When I first went to Alcoholics Anonymous, which you can read about here, I thought that everyone was there because they had a problem with alcohol and that, having stopped drinking, they were now okay. I knew my problems were deeper than that so I soon dropped out.
Eventually the penny dropped, they weren’t there because they had a problem with alcohol, but because their lives were unbearable with or without alcohol. The same for Narcotics Anonymous and drugs (I went to lots of NA meetings as well).
What I realised over time was that alcohol and other drugs (and by the way I don’t think of alcohol separately from other drugs but, if I just write ‘drugs’, some people will think I’m not also writing about alcohol; they’re all ‘drugs’), anyway, what I realised that alcohol and drugs were what I used to try and fix what was wrong with me and, being the person I am (see here, here and here), they eventually became problems in themselves. So, in order to do anything about the underlying fears and phobias and insecurities, I needed to stop drinking and using.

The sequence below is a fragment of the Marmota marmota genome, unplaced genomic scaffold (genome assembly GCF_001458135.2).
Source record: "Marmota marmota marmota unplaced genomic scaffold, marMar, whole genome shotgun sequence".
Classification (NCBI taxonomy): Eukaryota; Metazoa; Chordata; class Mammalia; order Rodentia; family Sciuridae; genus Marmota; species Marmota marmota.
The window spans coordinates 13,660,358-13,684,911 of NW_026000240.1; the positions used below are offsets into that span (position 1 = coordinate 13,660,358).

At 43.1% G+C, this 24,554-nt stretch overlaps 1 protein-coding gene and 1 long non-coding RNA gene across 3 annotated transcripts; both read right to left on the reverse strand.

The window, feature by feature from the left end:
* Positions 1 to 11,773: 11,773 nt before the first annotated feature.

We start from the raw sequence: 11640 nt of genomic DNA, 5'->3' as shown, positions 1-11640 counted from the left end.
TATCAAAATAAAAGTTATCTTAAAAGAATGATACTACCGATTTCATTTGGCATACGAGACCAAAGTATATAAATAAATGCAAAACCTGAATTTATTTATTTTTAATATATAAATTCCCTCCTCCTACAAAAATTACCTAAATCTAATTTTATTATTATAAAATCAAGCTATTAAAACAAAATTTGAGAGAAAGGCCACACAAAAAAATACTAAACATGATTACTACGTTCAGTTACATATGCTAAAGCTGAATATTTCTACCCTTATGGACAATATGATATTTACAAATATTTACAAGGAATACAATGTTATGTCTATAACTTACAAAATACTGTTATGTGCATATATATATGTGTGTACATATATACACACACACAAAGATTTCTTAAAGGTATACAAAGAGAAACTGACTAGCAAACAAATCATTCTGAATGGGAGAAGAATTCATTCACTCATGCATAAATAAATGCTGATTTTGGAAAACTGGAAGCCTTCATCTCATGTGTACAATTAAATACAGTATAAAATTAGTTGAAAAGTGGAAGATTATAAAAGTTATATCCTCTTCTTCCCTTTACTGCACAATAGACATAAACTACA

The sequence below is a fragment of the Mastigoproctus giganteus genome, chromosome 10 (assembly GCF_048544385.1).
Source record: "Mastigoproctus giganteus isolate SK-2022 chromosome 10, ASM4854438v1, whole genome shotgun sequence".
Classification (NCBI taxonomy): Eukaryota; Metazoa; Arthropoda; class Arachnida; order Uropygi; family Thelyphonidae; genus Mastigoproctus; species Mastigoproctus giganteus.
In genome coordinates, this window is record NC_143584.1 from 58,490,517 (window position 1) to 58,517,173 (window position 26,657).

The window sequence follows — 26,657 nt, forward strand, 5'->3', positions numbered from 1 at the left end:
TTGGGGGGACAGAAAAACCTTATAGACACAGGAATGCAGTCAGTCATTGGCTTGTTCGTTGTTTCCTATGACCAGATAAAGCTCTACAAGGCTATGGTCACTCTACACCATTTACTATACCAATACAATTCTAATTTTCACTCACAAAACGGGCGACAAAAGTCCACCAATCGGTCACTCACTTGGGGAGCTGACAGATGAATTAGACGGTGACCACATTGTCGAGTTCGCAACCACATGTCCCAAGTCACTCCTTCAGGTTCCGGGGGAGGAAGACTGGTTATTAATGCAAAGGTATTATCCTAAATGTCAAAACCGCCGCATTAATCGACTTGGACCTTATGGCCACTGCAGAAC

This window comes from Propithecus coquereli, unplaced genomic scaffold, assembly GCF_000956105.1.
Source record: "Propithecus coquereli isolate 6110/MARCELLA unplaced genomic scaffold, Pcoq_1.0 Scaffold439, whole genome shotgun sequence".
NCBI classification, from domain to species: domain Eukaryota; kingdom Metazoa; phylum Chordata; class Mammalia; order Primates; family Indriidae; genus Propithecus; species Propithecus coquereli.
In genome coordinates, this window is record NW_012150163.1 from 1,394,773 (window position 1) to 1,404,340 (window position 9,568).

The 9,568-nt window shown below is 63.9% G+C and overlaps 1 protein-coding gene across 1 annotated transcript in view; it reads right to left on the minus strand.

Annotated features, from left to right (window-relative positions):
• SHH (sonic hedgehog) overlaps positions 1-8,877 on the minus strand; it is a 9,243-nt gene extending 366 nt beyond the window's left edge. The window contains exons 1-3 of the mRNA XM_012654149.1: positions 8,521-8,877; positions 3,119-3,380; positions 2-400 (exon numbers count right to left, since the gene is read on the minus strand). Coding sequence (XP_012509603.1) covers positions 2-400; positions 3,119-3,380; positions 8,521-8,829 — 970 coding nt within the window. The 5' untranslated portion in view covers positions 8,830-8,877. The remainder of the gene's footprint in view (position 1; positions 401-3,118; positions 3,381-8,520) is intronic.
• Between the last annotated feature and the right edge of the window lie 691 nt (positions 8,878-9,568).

Over the last 30 years or so I’ve made major inroads into the underlying mess. I still have fears and phobias and insecurities but they’re all at a much lower level, they’re manageable now. But even if they were totally gone and I was a perfectly balanced member of the human race I wouldn’t want to.
Why would I? I have a good life, a lovely family, friends, self-respect, some talents and abilities. But even if I did want to drink it wouldn’t do me any good. One thing addiction does is sets up pathways in the brain and these seem to stay. So you could say my brain is wired for addiction and, if I got back into it all, I know it wouldn’t be long before I’d be back where I was thirty-odd years ago.